Safety in clinical trials

If you decide to take part in a clinical trial, you are protected in lots of ways:

  • The UK’s Medicines and Healthcare products Regulatory Agency (MHRA) makes sure clinical trials meet high standards of practice and that all serious side effects are reported.
  • All clinical trials have to be approved by a research ethics committee. These are independent groups made up of a mixture of health professionals and non-medical people. They ensure patients are given all the information they need.
  • Data monitoring committees monitor the safety of a clinical trial and how well a treatment is working. They can stop a trial if it is causing harm to a person.
  • All clinical trials have some form of insurance to compensate patients in the unlikely event something goes wrong.

How safe are clinical trials?

Understandably, anyone who enters a clinical trial will want to know that it’s safe for them to do so. There are a number of ways people are protected before and during a trial.

Medicines and Healthcare products Regulatory Agency (MHRA)

The UK’s MHRA makes sure trials meet international standards of good practice, which are there to protect the people taking part. All serious side effects must be reported.

Research ethics committees

All research in the UK involving people, whether done in the NHS or the private sector, has to be approved by an ethics committee.

These are independent groups that put the rights, safety, dignity and well-being of research participants at the centre of their decision-making. They make sure that patients are fully informed, and check that any information given is clear and accurate. They also ensure that patients are compensated if anything goes wrong.

The research ethics committee looks at each research proposal and gives an opinion about the trial and whether the research is ethical.

The committees cover a local area and must be made up of a mix of health professionals and non-medical people. They often include patients, lawyers and members of the public. Having non-medical people is important as they can look at the trial from an ‘outsider’s’ point of view.

The research ethics committee is independent of research sponsors, funders and investigators. It checks that:

  • the researchers are qualified to do the trial
  • the trial is well planned
  • the likely benefits are greater than the possible risks
  • patients are recruited to the trial correctly.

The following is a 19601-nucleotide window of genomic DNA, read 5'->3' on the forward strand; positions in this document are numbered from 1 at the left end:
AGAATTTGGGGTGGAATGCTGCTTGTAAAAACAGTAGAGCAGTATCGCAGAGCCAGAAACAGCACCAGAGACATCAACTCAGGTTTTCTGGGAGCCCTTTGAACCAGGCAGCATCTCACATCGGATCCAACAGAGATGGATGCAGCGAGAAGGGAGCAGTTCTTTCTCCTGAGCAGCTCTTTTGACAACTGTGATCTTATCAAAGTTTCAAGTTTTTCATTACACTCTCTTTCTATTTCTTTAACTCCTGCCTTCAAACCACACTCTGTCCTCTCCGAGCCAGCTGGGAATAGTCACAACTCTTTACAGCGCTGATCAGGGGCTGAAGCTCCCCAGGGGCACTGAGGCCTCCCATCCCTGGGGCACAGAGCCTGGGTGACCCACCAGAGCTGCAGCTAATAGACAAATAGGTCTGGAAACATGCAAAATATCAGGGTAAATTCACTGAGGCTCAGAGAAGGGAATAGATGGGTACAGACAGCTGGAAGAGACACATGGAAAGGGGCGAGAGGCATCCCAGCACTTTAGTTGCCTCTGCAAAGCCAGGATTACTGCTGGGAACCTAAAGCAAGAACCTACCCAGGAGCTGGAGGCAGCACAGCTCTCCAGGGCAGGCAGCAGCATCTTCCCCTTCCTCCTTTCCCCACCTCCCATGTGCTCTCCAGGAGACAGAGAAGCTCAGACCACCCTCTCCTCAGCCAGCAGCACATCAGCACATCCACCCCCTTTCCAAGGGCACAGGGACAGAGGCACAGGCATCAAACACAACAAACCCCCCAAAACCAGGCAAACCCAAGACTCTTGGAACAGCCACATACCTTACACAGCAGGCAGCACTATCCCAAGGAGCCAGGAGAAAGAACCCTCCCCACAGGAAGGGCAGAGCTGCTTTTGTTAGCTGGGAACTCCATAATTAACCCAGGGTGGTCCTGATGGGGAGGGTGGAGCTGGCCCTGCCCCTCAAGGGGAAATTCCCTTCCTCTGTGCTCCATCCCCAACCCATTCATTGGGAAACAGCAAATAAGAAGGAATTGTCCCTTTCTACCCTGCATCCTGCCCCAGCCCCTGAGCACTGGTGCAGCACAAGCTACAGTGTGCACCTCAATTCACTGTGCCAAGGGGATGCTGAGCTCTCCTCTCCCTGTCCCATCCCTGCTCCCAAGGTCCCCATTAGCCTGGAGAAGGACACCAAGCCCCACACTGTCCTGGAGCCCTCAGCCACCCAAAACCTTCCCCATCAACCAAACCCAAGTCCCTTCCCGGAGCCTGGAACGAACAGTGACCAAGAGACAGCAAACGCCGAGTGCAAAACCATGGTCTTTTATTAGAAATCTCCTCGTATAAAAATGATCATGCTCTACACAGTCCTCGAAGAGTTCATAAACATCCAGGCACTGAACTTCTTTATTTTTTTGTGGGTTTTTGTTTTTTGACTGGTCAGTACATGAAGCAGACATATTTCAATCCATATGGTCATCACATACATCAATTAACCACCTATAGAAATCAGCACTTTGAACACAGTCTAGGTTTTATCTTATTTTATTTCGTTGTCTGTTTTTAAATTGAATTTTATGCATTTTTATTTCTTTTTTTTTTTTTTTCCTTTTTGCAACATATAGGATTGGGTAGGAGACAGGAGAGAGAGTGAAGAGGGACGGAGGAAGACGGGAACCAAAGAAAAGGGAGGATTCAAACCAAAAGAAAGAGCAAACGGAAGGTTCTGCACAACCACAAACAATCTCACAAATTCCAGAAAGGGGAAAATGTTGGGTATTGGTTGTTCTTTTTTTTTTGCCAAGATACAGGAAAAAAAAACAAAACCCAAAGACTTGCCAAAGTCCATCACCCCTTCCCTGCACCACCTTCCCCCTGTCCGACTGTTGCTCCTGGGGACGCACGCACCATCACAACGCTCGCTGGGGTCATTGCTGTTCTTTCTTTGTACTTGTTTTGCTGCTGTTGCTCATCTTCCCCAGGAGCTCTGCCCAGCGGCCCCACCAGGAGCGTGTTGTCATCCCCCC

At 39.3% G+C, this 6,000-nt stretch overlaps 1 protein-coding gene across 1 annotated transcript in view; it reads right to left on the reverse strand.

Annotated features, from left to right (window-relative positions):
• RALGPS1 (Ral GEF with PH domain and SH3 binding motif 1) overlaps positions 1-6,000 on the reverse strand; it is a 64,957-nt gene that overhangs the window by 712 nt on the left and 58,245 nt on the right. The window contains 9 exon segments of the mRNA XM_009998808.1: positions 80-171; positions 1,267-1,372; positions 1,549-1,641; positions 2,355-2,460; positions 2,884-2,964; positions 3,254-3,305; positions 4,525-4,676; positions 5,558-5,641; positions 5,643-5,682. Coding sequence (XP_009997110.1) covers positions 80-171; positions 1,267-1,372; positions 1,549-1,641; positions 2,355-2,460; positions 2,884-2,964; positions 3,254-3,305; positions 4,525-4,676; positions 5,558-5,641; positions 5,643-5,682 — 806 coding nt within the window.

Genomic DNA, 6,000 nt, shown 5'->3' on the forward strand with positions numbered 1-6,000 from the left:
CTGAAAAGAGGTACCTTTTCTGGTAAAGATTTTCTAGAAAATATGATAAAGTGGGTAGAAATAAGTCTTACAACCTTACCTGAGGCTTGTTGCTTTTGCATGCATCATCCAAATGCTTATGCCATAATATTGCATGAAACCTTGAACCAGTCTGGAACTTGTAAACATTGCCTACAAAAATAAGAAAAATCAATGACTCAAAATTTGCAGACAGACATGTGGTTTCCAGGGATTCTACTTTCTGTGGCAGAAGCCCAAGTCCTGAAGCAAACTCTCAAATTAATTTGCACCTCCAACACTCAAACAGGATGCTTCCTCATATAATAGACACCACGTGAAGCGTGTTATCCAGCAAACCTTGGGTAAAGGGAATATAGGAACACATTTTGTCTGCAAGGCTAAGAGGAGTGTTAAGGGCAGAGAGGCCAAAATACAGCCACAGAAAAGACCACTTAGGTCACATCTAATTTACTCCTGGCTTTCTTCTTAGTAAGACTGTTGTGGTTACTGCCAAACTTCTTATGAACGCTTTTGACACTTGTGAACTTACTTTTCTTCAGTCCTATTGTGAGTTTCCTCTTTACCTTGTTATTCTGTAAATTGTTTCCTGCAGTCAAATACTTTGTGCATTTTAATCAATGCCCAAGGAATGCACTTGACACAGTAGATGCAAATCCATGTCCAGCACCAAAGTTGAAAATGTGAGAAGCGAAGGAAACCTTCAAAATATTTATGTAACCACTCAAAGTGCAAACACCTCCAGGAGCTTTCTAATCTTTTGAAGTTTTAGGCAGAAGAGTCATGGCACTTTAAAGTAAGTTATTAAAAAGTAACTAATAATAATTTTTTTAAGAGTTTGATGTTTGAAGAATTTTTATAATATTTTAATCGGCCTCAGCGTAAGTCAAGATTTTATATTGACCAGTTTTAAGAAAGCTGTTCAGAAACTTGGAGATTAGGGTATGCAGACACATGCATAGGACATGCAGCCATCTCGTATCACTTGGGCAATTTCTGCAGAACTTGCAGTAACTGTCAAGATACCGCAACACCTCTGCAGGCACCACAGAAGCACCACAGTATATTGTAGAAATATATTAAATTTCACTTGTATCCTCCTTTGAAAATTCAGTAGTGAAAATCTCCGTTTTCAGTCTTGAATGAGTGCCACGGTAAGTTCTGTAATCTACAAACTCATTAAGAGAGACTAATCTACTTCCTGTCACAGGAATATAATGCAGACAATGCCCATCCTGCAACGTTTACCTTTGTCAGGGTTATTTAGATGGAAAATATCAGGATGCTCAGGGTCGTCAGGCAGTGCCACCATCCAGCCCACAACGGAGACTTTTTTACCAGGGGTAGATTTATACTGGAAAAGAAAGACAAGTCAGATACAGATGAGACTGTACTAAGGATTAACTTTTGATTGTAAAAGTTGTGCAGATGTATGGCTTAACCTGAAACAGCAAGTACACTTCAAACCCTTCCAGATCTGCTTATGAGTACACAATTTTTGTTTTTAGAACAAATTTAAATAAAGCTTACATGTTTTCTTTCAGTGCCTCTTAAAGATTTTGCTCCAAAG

Patients and members of the public are becoming more involved with research teams. They bring the patient’s perspective of illness and treatment, which can help the researcher’s understanding.

For example, they comment on the possibility of people wanting to participate in a trial and what aspects of the trial might put people off taking part.

Patients and members of the public can also suggest new areas for research and help to write information about clinical trials for the public.

Monitoring trials and stopping rules

Before a trial begins, a data monitoring committee is usually set up to monitor patient safety and the effectiveness of the treatment during the trial.

The data monitoring committee along with the research ethics committee can stop a trial if they are concerned that a new drug or treatment is causing harm to a person. For example, they can stop a trial if there are severe side effects. This is unlikely to happen in phase 3 or 4 trials because new drugs or treatments are well tested during phases 1 and 2.

Trials can also be stopped early if the results of the new treatment appear to be much better than the standard treatment. The new treatment can then be used instead of the standard treatment so that everyone in the trial can benefit from it.

Sometimes patients will then move from being in the control group, to the new treatment group.

If they see that it’s having serious effects and negative effects, they’ll pull you out of it. So you always have the option of stepping back from it.

Tom, clinical trial participant


The drugs used in clinical trials are made to the highest standards of purity and quality. Drug companies are insured so that if a patient is harmed by an unforeseen event due to the drug, compensation can be paid. It’s very rare for patients to be seriously harmed by trial drugs, although some may cause unpleasant side effects.

Trials funded by the Department of Health, the UK Medical Research Council or medical charities may not have this kind of insurance, but a payment would be made if something did go wrong.

All trials will have a legal sponsor. One of the sponsor’s roles is to make sure that there are arrangements, such as insurance, to protect those taking part against damage or loss.

However, individual NHS trusts are responsible for insuring themselves against harm caused by local trials. Research ethics committees will refuse approval for trials where there is no insurance or provision for compensation.

Back to Can and should I take part?